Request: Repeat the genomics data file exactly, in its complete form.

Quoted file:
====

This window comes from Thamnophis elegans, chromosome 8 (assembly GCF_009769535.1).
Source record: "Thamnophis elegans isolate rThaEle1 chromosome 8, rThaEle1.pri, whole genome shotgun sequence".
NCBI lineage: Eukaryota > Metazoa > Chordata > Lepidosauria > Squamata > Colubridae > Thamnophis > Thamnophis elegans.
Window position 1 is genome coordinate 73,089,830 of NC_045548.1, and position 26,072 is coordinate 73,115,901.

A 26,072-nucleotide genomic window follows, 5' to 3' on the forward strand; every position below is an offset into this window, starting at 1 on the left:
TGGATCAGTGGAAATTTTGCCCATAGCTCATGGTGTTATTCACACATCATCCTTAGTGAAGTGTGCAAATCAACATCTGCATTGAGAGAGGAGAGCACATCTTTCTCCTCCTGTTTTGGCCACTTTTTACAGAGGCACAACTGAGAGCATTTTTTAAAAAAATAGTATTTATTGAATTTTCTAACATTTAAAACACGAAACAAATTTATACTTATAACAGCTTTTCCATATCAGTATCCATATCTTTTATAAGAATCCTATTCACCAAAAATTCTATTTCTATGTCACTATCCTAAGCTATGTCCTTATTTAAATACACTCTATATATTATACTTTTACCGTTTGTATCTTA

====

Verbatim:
This window comes from Thamnophis elegans, chromosome 8 (assembly GCF_009769535.1).
Source record: "Thamnophis elegans isolate rThaEle1 chromosome 8, rThaEle1.pri, whole genome shotgun sequence".
NCBI lineage: Eukaryota > Metazoa > Chordata > Lepidosauria > Squamata > Colubridae > Thamnophis > Thamnophis elegans.
Window position 1 is genome coordinate 73,089,830 of NC_045548.1, and position 26,072 is coordinate 73,115,901.

A 26,072-nucleotide genomic window follows, 5' to 3' on the forward strand; every position below is an offset into this window, starting at 1 on the left:
TGGATCAGTGGAAATTTTGCCCATAGCTCATGGTGTTATTCACACATCATCCTTAGTGAAGTGTGCAAATCAACATCTGCATTGAGAGAGGAGAGCACATCTTTCTCCTCCTGTTTTGGCCACTTTTTACAGAGGCACAACTGAGAGCATTTTTTAAAAAAATAGTATTTATTGAATTTTCTAACATTTAAAACACGAAACAAATTTATACTTATAACAGCTTTTCCATATCAGTATCCATATCTTTTATAAGAATCCTATTCACCAAAAATTCTATTTCTATGTCACTATCCTAAGCTATGTCCTTATTTAAATACACTCTATATATTATACTTTTACCGTTTGTATCTTA